In 2013 the U.S. Census Bureau reported that New York City was home to an estimated 8.4 million people. The most significant increases to the city's population have occurred in the outlying boroughs of Brooklyn and Queens. While NYC's subway system is among the most extensive and widely-traveled in the world, for residents who live outside of Manhattan, opportunities for economic advancement can be limited.
Individuals who work aboard commercial fishing vessels face many daily hazards. Quarters are cramped and, to avoid malfunction and injury, equipment used aboard fishing vessels must be properly maintained and stored. Additionally, seamen must often attempt to perform work duties in challenging weather conditions, which often compounds and creates many additional safety hazards.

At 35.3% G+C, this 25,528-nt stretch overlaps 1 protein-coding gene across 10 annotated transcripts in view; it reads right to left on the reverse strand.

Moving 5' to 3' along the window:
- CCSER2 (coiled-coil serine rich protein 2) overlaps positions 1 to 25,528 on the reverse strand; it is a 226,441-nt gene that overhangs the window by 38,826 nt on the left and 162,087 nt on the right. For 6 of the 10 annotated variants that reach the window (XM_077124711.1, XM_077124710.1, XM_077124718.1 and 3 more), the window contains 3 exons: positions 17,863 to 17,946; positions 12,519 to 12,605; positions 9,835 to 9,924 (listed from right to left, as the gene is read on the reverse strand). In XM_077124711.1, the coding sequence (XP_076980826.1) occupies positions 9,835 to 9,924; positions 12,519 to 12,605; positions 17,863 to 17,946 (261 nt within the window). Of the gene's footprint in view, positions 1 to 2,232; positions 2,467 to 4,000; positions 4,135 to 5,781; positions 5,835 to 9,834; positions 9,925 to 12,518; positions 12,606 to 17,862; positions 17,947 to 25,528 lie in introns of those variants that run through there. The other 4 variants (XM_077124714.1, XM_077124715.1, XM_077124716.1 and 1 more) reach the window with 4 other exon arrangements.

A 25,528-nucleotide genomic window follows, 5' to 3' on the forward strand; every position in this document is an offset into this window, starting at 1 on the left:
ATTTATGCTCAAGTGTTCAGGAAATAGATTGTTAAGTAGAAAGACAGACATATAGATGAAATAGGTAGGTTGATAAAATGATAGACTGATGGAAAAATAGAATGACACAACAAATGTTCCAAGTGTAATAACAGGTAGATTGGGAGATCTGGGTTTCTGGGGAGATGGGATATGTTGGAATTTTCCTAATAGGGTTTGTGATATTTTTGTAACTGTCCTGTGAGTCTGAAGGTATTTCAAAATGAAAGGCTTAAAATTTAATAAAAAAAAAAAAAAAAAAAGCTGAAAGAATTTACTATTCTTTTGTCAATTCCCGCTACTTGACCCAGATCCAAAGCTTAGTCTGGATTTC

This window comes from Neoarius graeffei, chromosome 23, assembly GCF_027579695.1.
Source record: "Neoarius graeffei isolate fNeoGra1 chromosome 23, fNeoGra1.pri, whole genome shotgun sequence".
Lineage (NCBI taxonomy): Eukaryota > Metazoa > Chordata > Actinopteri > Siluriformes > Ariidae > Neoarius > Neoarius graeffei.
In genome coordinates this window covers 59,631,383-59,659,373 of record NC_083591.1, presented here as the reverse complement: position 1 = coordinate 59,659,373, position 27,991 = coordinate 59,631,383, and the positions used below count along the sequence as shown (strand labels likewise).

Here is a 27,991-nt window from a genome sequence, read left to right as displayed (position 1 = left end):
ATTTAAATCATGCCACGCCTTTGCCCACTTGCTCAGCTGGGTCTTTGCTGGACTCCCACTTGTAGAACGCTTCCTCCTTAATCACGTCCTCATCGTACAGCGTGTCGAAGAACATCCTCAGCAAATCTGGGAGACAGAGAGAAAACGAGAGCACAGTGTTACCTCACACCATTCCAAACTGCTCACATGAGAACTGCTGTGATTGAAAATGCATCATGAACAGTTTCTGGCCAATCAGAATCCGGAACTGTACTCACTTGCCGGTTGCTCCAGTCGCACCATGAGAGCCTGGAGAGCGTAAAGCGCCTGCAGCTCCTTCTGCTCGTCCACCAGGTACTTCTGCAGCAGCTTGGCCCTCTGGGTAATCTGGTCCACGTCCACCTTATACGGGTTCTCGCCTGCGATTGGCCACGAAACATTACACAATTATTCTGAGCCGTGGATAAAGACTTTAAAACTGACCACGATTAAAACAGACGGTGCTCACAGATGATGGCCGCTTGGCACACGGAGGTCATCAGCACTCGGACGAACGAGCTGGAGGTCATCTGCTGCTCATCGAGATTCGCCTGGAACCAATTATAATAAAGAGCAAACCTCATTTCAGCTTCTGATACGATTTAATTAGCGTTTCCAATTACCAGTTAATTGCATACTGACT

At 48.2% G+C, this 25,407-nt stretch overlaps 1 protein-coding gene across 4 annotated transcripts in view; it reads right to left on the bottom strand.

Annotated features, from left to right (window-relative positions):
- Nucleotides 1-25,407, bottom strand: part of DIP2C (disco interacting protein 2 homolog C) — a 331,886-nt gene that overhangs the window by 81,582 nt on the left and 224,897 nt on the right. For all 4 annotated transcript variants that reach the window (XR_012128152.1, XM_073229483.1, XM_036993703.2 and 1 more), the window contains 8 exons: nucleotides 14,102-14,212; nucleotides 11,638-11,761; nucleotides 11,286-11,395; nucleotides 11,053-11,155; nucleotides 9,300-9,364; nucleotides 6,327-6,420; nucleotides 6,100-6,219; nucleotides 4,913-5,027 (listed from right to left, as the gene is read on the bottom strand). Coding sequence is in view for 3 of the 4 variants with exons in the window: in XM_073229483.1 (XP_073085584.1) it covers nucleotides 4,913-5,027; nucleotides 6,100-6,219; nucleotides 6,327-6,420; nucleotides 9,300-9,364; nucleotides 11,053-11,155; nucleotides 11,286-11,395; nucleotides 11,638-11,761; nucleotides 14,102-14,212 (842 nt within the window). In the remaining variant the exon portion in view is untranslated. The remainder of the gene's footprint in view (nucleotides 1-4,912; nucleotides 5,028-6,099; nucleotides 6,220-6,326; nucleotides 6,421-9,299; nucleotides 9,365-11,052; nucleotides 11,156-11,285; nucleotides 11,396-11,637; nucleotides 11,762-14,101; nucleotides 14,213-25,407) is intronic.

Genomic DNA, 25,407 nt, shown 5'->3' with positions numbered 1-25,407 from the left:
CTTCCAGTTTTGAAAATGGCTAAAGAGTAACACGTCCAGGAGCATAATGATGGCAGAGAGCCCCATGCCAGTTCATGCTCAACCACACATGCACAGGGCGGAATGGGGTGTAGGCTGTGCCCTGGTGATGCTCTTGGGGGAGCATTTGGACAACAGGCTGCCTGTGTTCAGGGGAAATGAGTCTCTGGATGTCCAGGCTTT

In a recent blog post, we discussed the Jones Act and how its provisions provide compensation for seamen who are injured while aboard a sea vessel. While many individuals who work aboard barges, commercial fishing boats and cruise ships may be aware of the Jones Act, few likely know what they need to do in the wake of an injury to secure benefits via the Jones Act.
The U.S. Maritime Industry encompasses some 400,000 sea vessels. While hundreds of thousands of men and women work aboard these vessels, hundreds of thousands more work from shore to support the operations of sea vessels. For the individuals who are employed as construction workers, longshoremen, ship builders, ship maintenance workers and crane operators; the hours are long and the work is often physical and dangerous.